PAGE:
Last week, the classical music world lost a truly great musician. Van Cliburn, best known for his unprecedented victory at the 1958 Tchaikovsky competition in Moscow, passed away on February 27th at the age of 78. For me, Mr. Cliburn’s passing struck a personal note, because I had the privilege of sharing a stage with him when I was but a naive fifteen-year-old only beginning to understand the meaning and purpose of being a musician. That concert was a defining moment in my musical development, and so in honor of Mr. Cliburn’s extraordinary life, I wish to share my treasured memories of that experience and the invaluable lessons I learned from it.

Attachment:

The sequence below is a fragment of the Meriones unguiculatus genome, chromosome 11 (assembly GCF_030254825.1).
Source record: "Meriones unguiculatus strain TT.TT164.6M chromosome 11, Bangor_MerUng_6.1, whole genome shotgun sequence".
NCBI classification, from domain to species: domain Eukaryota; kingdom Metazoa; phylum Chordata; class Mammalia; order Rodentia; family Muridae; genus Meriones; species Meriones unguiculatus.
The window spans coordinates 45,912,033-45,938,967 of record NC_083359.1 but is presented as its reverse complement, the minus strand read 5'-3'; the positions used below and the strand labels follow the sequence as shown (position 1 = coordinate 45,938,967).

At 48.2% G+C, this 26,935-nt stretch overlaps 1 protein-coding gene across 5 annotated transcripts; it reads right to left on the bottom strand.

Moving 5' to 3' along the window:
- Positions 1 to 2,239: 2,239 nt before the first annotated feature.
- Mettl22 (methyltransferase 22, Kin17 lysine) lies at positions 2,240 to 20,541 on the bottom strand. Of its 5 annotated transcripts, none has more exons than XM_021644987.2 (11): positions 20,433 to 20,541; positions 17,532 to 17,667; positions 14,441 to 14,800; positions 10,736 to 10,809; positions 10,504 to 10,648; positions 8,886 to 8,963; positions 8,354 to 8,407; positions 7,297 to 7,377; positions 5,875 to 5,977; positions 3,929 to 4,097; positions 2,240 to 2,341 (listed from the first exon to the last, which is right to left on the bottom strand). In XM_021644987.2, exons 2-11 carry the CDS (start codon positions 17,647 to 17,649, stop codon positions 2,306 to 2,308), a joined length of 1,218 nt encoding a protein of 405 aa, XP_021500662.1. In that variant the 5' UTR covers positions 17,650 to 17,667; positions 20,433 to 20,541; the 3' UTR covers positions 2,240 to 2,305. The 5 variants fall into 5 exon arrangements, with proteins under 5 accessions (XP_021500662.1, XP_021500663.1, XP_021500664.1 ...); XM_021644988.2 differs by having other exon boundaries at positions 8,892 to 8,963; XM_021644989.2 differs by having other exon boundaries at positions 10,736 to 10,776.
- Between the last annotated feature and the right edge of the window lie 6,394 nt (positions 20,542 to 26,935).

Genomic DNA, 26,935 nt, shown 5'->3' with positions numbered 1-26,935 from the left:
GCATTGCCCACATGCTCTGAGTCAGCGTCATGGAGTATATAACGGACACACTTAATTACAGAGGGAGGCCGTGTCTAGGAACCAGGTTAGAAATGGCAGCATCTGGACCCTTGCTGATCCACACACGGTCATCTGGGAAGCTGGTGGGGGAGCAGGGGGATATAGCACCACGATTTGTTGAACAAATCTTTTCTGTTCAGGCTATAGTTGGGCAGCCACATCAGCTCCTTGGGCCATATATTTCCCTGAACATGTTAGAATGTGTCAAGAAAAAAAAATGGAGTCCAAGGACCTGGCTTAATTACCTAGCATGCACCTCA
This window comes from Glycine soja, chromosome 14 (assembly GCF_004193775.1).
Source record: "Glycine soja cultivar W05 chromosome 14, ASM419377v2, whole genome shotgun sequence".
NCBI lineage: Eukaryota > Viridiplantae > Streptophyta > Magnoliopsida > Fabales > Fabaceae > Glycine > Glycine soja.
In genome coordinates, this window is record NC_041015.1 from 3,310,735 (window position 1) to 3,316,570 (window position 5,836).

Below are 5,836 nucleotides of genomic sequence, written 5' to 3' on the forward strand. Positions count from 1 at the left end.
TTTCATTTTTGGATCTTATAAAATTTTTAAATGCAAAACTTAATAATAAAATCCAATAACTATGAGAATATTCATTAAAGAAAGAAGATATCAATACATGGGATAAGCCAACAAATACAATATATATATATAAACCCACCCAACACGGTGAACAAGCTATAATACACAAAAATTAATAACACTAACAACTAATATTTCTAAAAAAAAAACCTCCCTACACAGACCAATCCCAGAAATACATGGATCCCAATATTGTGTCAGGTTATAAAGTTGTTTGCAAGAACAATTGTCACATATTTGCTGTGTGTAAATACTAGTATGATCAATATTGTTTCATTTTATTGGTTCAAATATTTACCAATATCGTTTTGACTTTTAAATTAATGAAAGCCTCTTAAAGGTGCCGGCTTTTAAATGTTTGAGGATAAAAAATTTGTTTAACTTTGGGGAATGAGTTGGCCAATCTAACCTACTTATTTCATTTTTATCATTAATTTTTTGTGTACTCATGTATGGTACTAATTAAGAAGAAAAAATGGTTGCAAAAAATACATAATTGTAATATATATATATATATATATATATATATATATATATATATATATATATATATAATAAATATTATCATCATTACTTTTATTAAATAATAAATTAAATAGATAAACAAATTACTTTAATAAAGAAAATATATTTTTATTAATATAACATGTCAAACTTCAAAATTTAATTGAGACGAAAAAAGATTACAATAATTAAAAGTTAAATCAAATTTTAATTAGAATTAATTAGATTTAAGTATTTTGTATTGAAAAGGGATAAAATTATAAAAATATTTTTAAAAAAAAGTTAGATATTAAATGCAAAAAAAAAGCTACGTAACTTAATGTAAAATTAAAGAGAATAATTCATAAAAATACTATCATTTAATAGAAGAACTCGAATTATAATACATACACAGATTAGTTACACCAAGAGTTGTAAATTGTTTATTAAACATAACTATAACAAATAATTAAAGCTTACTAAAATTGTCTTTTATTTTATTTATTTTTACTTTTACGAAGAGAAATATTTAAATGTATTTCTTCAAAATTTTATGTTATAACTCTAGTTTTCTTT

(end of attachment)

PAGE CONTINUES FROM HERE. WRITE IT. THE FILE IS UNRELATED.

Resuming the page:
The concert took place in the famed Kresge Auditorium at the Interlochen Arts Academy, an enormous covered pavilion that sits on the shores of the campus’s tranquil Green Lake. It was the fourth week of the senior high summer session, but the first week I was in residence; my parents were serving on the faculty at Interlochen for the second part of the summer, so to save money (and avoid living in a cabin), I obtained special permission to enroll as a day camper for the final three weeks only. After taking an impromptu audition at 7:45 A.M. my first morning there (which I somehow managed to play decently in), I was placed in the World Youth Symphony, and headed over to the 8 A.M. rehearsal to discover that our first concert would be an all-Tchaikovsky program, consisting of the Romeo and Juliet overture and the piano concerto. If Mr. Cliburn’s name was mentioned at that first rehearsal, I definitely didn’t think much of it, as my attention was primarily focused on the task of figuring out fingerings for the many difficult passages before me; however, I began to realize just how legendary he was as the week went on and the day of the concert drew nearer. He didn’t actually show up until two days beforehand, and getting into the first rehearsal was like gaining admission to a some sort of military base-non-orchestra members were prohibited from coming within several yards of the outdoor auditorium, and screens were placed all along its open sides, preventing even the stealthiest camper with binoculars from catching a glimpse of the formidable pianist. On stage, the conductor was the only person allowed to converse with Mr. Cliburn, and we had to arrive before him and leave after him.